ALIAS can fly a military helicopter and then move into another aircraft and fly that too— and ALIAS is not human.
Driverless cars may have been making headlines of late, but DARPA’s ALIAS program has also been making great strides in the development of “digital pilot” technology.
The brainchild of the legendary institution DARPA (the Defense Advanced Research Projects Agency), ALIAS easily drops into an aircraft and becomes an invisible, automated co-pilot for a human pilot.
And ALIAS is so good that it has the potential to eventually fly all sorts of military aircraft on its own— and it could even fly commercial jets like the ones Americans take to visit family or go on vacation.
Two teams are currently joining forces with DARPA to make ALIAS a reality: Aurora Flight Sciences and Lockheed Martin Sikorsky. One company will go on to win the ultimate ALIAS contract.
What is it?
ALIAS stands for Aircrew Labor In-Cockpit Automation System (ALIAS). It is sort of like an automation kit that is a combination of hardware and software. And it makes aircraft very smart, enhanced with a digital co-pilot.
Aurora Flight Sciences has been working on a version with a robotic arm, and the team held a successful test on October 17 with a Cessna.
DARPA invited FOX Firepower to watch as Lockheed Martin Sikorsky put their ALIAS through a battery of thorough testing on October 19 in New York. The tech was successful in both a helicopter and fixed wing.
Lockheed’s ALIAS kit is about the size of a small briefcase, meaning a pilot can easily plug it into the aircraft. In a way, it amps up its own smarts and by linking the aircraft to a controller on the ground.
Remarkably, the same ALIAS smart tech can fly both rotary-wing and fixed-wing aircraft.
After the mission, the pilot can easily pull the kit from the helo and then take that very same kit over to a fixed wing aircraft.
The ALIAS tech has built upon five decades of plane automation. And it also leverages cutting-edge innovation for drones.
What sort of tech advances does it take to achieve state of the art digital co-pilots? Tech like a ramped up tablet user interface, “machine vision” that allows ALIAS to read the data displayed in the cockpit and methods to actuate flight controls. Going forward, tech like speech recognition could be incorporated.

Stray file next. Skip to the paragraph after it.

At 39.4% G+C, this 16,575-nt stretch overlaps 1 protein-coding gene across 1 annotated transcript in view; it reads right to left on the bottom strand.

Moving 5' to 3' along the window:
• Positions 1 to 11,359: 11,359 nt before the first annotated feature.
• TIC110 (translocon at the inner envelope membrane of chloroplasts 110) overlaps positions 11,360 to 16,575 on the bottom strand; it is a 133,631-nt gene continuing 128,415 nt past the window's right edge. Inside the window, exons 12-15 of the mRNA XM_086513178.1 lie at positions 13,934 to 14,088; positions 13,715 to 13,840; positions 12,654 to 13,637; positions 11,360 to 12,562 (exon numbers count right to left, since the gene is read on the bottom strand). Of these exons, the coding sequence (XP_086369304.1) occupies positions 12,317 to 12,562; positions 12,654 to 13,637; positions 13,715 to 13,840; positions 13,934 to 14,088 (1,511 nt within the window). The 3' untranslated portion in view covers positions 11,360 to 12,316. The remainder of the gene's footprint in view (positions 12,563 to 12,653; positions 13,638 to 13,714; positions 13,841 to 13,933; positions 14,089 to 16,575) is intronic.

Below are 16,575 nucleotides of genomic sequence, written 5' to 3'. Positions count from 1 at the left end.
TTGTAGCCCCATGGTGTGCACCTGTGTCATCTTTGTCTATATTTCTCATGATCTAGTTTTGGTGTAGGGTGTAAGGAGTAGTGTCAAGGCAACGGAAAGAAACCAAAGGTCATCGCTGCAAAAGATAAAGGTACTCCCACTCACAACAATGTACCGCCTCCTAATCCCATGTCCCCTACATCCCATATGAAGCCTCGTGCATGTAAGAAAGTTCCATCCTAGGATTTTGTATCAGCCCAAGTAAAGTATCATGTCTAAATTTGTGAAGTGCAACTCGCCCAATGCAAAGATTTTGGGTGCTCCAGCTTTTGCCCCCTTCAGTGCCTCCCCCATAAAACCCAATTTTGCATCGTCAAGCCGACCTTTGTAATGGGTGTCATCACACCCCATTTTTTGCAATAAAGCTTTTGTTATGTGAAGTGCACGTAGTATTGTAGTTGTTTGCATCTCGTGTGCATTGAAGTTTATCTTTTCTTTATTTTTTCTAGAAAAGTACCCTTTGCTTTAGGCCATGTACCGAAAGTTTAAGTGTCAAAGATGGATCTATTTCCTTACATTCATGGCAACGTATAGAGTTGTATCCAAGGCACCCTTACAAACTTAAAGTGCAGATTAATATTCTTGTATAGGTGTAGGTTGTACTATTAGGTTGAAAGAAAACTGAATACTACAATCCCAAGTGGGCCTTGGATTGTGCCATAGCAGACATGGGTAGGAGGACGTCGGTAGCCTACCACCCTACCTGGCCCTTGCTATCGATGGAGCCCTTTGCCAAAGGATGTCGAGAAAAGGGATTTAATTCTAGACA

How does it work?
From takeoff through to landing, ALIAS can help with an entire mission. If something unexpected happens, like a system failure in flight, then ALIAS could support handling it or even address the problem itself. ALIAS could constantly monitor the health of the aircraft and enhance the maintenance, response and safety of the aircraft.
DARPA Program Director Dr. Daniel Patt explained.
“It has the brains to figure out how to fly the aircraft by itself,” he said, gesturing to the tablet in his hands. “This tablet actually talks to that system, talks to the brains of ALIAS…”
How capable is ALIAS?
“The brain has learned and it knows how to fly the aircraft, how to hold the aircraft in a perfectly still hover inside a tiny one foot box, it will beat the performance of a human pilot… If you tell the aircraft to crash into the ground it won't let you do that,” he said. “It will keep you safe.”
At the Lockheed Martin Sikorsky testing, it was clear that the tech is so smart that someone on the ground can pilot it effectively with a bare minimum— if any— flight training. The interface is a tablet very similar to those folks would use at home. Using a finger, the user can instruct ALIAS to make the helo fly higher, to hover, to fly a complex pattern, or pretty much anything you could think to do.
During the testing, I flew the helicopter using a tablet on the ground and effortlessly controlled the altitude, the speed, the direction and flight plan.
Why a digital co-pilot?
Dr. Patt detailed how ALIAS will be groundbreaking.
“In the long term, we envision this technology really changing the role of the human on board – so instead of trying to memorize what every button does and trying to know where to find the right procedure in the manual if something goes wrong, we can have a computer that does that,” he said. “And the human can focus on the big picture mission objectives.”
Aircraft these days already have a very high level of automation like autopilot, but this is a whole other level.
Even in highly-advanced, highly-automated aircraft, pilots must manage a high volume of emerging data, handle complex tasks and rapidly respond to any emergency that might arise.
As a digital teammate, ALIAS could free up the highly skilled human pilots to focus on tasks that require their special skill sets, talent and experience. Tasks like focusing on an enemy threat.
If an aircraft is enhanced with ALIAS, then it could reduce the number of personnel needed to fly military missions. It is hoped it could also be used to improve handling, reliability as well as safety and mission performance overall.
Lockheed Martin Sikorsky's Director of Autonomy Igor Cherepinsky stressed it is absolutely not about replacing human pilots, but instead about supporting them and giving them a smart teammate.
After this flight-testing phase, DARPA will move ALIAS to Phase 3 and that could include testing voice-recognition. This would allow pilots to interact with ALIAS like they would a human copilot in terms of flying the aircraft.
There’s potential, for example, for ALIAS to be used to augment the U.S. Army Blackhawk fleet. This tech has progressed so quickly, and is so smart and so promising, that ALIAS cyber co-pilots could be flying the skies in both military and civilian aircraft within the decade.